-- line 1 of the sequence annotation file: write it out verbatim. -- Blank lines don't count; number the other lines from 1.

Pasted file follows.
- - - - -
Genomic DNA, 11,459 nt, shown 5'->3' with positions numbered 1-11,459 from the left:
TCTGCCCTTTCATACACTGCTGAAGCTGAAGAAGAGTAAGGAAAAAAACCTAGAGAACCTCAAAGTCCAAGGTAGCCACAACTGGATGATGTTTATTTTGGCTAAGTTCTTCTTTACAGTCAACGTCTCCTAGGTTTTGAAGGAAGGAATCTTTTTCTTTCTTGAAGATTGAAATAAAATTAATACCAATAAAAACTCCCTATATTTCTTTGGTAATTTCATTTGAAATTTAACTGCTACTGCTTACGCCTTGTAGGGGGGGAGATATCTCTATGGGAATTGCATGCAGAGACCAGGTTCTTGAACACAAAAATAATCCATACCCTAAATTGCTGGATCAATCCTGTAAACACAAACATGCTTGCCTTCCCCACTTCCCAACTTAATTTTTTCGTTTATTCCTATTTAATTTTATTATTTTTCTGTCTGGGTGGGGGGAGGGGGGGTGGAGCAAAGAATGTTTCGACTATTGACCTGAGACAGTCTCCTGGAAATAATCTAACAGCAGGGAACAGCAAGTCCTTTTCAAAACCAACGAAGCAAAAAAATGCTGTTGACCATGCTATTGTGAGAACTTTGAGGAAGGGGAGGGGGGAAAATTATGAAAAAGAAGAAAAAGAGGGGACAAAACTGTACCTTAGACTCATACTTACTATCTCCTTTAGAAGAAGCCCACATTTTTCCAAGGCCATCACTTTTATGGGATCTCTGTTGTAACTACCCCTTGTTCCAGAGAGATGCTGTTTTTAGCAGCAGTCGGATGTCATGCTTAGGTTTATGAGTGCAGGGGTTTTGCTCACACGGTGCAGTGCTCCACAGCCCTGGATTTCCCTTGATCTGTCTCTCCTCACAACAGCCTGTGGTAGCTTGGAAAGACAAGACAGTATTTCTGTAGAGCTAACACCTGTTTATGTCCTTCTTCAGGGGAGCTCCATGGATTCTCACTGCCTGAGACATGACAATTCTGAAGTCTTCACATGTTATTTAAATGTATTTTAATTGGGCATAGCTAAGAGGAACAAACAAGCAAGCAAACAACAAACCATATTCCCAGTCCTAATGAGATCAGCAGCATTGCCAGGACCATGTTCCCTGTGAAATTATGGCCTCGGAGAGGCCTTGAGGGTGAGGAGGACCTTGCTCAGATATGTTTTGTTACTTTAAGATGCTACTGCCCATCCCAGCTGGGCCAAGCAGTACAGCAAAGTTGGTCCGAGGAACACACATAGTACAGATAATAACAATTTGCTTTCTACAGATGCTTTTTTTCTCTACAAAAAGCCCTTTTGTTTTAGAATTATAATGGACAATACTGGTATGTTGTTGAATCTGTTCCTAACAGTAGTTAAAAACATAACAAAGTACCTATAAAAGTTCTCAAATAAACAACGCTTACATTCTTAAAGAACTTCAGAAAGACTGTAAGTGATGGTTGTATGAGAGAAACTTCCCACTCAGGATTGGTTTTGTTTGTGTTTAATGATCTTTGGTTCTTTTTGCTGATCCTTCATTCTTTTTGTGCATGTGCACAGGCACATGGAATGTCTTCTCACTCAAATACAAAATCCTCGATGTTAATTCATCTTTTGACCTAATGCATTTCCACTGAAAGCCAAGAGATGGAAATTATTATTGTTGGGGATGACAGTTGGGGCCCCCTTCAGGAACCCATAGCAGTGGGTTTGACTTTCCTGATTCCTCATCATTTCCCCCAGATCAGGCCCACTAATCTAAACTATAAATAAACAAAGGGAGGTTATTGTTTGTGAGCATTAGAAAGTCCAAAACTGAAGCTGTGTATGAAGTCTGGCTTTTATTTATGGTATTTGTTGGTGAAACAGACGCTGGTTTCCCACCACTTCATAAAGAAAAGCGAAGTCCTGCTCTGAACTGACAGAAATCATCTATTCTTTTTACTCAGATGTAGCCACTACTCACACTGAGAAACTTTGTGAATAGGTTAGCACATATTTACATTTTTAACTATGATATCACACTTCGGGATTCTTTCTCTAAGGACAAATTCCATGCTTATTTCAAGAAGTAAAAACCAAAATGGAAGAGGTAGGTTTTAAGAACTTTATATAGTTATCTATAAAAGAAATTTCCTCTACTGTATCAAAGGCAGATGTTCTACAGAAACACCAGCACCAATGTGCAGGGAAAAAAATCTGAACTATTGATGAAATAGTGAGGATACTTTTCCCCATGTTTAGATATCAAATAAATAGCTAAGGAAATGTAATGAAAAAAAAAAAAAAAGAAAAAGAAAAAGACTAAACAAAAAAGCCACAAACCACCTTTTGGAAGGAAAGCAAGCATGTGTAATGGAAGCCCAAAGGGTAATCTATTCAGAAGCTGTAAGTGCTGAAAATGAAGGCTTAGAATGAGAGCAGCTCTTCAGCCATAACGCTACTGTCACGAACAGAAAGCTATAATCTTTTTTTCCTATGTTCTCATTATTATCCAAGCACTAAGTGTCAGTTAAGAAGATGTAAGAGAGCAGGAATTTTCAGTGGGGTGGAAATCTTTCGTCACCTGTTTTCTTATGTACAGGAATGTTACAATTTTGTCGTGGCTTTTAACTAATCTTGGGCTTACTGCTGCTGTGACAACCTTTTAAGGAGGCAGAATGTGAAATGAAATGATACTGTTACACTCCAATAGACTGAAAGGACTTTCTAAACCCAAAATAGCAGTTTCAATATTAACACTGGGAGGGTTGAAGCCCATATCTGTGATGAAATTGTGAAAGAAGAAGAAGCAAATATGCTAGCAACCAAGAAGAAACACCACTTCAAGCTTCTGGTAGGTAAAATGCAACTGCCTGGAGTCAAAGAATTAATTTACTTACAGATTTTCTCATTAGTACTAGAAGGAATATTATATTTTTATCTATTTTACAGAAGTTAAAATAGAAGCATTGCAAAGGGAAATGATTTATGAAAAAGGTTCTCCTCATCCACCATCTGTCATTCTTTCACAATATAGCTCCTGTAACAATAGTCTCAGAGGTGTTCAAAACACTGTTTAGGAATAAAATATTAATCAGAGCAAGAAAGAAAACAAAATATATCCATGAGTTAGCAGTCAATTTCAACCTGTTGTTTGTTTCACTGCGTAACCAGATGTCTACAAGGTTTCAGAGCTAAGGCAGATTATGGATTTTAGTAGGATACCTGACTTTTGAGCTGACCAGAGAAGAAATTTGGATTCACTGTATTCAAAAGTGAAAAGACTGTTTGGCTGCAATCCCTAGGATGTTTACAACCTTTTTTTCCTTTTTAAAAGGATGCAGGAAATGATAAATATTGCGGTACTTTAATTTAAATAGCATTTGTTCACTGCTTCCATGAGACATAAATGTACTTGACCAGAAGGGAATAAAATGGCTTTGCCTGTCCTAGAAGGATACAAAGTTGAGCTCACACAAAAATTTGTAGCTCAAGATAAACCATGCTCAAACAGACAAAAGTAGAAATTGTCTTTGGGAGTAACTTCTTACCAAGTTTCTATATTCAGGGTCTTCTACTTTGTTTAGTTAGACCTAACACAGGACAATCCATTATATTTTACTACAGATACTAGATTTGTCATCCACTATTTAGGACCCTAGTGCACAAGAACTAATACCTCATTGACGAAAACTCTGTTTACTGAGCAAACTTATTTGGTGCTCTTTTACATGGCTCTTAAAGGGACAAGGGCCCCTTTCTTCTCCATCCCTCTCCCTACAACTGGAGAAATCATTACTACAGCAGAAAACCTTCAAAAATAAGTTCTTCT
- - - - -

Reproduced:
Genomic DNA, 11,459 nt, shown 5'->3' with positions numbered 1-11,459 from the left: